After heated meeting, Albany County expected to move ahead with land bank
Published on 2/10/2014 by the Times Union written by Alysia Santo
Dominick Calsolaro, a former Albany Common Council member, talks about problems he has with new legislation during a discussion by Albany County lawmakers on legislation to create a land bank, on Monday, Feb. 10, 2014 in Albany, NY. (Paul Buckowski / Times Union)
A bill that would form a land bank to combat neighborhood blight will go up for public comment and a vote during Monday night’s meeting in the Albany County Legislature.
The plan to create the Albany County Land Bank Corporation, a state-sanctioned not-for-profit that acquires properties for development from the county’s foreclosure list, was announced at a press conference Monday morning.
The intention of that event was to hold a question-and-answer session but it became a loud and emotional meeting as some community leaders expressed doubts about the process as well as details of the proposal.
While most spoke in support, generally, of establishing a land bank, the criticisms of the bill were largely concerning the makeup of the board that would steer the land bank, as well as the context of the politics surrounding the bill and its sponsor, Democratic Majority Leader Frank Commisso.
Early on in the press event, South End advocate Tom McPheeters asked to approach the podium. Once at the microphone, McPheeters said the resolution went through a “secret, closed-door process … that is very regrettable” because plans to vote Monday night weren’t mentioned until late last week and since the bill did not go through any legislative committees.
Supporters say they must hurry and get the bill passed because New York has slots for only 10 land banks, 8 of which are already accounted for. Attorney General Eric Schneiderman is expected to propose a bill that would double that number to 20.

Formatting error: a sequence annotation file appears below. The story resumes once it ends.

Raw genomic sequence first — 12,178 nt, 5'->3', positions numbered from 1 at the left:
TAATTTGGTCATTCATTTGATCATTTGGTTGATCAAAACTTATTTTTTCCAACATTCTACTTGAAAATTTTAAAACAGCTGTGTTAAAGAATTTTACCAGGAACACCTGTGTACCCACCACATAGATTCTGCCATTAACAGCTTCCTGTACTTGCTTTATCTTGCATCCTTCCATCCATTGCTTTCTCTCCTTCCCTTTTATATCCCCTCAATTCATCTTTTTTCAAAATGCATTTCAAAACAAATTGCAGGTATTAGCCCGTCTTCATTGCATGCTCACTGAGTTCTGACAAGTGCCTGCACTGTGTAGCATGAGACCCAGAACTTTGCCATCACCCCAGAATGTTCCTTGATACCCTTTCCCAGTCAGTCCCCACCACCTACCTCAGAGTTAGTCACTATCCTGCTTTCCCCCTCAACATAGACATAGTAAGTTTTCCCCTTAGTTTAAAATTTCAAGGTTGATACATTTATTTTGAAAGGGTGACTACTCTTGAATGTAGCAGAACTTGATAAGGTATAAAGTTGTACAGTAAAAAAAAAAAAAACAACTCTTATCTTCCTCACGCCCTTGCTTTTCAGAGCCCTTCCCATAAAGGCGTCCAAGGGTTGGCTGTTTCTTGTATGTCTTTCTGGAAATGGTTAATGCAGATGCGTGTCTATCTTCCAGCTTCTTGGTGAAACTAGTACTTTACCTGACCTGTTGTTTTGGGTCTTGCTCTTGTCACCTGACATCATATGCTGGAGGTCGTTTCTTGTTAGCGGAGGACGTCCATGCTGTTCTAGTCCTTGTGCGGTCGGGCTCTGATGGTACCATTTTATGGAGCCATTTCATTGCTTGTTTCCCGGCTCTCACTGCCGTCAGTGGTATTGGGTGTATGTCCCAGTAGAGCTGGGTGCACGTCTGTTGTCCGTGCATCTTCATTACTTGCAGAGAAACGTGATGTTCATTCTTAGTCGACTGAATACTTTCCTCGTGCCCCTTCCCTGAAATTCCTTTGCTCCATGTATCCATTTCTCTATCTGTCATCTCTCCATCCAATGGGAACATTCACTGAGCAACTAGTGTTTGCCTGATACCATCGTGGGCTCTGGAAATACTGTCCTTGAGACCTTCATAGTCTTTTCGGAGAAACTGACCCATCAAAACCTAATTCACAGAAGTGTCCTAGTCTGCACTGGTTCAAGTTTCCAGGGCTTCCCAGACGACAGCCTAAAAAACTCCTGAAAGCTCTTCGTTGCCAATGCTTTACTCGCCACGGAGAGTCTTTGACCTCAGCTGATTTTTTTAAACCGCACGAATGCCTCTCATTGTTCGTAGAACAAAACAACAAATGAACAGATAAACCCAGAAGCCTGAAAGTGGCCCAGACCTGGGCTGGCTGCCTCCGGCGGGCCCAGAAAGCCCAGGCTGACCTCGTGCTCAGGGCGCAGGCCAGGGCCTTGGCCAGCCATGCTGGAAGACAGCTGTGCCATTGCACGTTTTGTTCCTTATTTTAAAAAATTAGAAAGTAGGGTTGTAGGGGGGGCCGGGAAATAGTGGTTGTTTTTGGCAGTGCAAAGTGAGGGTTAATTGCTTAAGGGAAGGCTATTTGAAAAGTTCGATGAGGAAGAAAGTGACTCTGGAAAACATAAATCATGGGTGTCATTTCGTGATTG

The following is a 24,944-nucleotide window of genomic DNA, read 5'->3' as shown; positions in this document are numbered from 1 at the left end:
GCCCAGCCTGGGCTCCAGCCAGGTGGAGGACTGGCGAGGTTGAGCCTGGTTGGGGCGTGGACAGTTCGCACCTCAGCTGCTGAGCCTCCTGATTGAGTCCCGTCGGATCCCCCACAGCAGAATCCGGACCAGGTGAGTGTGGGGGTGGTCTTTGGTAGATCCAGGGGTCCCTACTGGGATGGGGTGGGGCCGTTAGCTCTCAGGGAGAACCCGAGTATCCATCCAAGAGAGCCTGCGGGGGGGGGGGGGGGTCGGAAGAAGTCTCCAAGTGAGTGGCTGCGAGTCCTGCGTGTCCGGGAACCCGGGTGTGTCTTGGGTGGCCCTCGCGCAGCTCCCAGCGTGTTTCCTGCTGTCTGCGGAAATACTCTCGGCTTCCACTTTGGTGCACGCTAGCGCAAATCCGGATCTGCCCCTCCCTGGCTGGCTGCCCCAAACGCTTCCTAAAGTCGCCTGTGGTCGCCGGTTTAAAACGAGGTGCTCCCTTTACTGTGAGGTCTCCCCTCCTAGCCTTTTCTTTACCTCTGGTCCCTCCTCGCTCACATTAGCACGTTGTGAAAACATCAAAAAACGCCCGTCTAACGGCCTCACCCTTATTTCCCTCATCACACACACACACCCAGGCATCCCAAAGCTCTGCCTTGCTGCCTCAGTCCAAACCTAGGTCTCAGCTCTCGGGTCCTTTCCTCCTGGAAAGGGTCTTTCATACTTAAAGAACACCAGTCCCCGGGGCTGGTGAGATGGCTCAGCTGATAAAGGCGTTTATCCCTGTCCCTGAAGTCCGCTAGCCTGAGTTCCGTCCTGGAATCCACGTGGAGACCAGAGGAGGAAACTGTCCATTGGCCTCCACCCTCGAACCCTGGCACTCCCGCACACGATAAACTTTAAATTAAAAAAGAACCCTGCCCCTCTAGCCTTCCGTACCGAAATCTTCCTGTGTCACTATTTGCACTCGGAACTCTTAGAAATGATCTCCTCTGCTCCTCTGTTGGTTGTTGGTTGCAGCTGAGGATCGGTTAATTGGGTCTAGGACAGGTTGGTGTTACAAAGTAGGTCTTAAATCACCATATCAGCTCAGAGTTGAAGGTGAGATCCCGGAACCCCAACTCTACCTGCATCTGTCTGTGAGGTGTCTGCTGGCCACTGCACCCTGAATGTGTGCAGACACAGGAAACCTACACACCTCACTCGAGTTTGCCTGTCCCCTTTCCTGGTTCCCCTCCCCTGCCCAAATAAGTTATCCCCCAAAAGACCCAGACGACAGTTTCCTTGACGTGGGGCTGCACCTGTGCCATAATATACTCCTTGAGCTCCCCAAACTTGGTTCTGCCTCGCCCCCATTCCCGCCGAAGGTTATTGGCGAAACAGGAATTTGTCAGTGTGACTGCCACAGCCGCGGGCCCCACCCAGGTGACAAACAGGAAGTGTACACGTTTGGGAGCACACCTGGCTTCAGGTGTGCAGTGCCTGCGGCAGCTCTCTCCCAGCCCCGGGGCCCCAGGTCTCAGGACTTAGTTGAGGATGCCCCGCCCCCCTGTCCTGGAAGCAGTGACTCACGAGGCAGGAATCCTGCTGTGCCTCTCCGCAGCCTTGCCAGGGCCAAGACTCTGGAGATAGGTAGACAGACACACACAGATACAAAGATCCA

Commisso’s resolution proposes the appointment of a seven-member board that has already been picked, which some, like Common Council members Vivian Kornegay and Mark Robinson, said is lacking in diversity and community perspective.
The board includes Michael Jacobson, the executive director of Capital District Habitat for Humanity; Albany Police Chief Steven Krokoff; Duncan Barrett, COO of Omni Housing Development; and Charles Touhey, who has overseen local development and is the vice president of Orange Motor Company.
Jacobson from Habitat for Humanity defended the bill, calling it “one of the most powerful tools in ending blight” and said after closely studying land banks across the state, a board made up of experts in the field proved more productive because it was “depoliticized.”
County Legislator Mary Lou Connolly described the board members as “important movers and shakers in our community” and asked critics to have a “little bit of faith” in their elected leaders, adding that “to stop this would be a disaster.”
The board would be required to set up a Resident Advisory Committee made up of representatives from the communities most affected by vacant property, for the purpose of being “advised and informed” of the actions of the board and to “act as ambassadors.”
A similar measure, spearheaded by county Legislator Christopher Higgins, gained traction among a group of neighborhood advocates over a year ago but was narrowly defeated in a 17-21 vote after Commisso offered a counter-proposal to revitalize the county’s dormant affordable housing trust fund.
Some viewed that move by Commisso as purely political. “We lost thirteen months because of that, Frank, but egos get in the way, since it was Chris Higgins’ bill,” said former Common Council member Dominick Calsolaro.
Besides his opening remarks, Commisso remained silent throughout the press conference. In an interview later, he said he decided to push for a land bank after organizing a vote against it because he did not like that Higgins’ bill proposed a board made up of political appointees.
“I tried to take the politics out of this thing,” said Commisso. As for questions raised about a lack of public input, he said he gave out 50 business cards at a spring Council of Albany Neighborhood Associations meeting about the land bank and “maybe got three calls.” He also mentioned that in the 12 public comment periods that have been held since Higgins’ bill was defeated, no one has come to speak about the land bank.
As for the comments from Calsolaro, Commisso responded: “Dominick makes noise.”
Commisso said he is “very confident” the bill will pass. Members of the public interested in sharing their thoughts can attend tonight’s meeting at the Albany County Courthouse in the Legislative Chambers on the second floor at 6:30 pm.
Read the article at the Times Union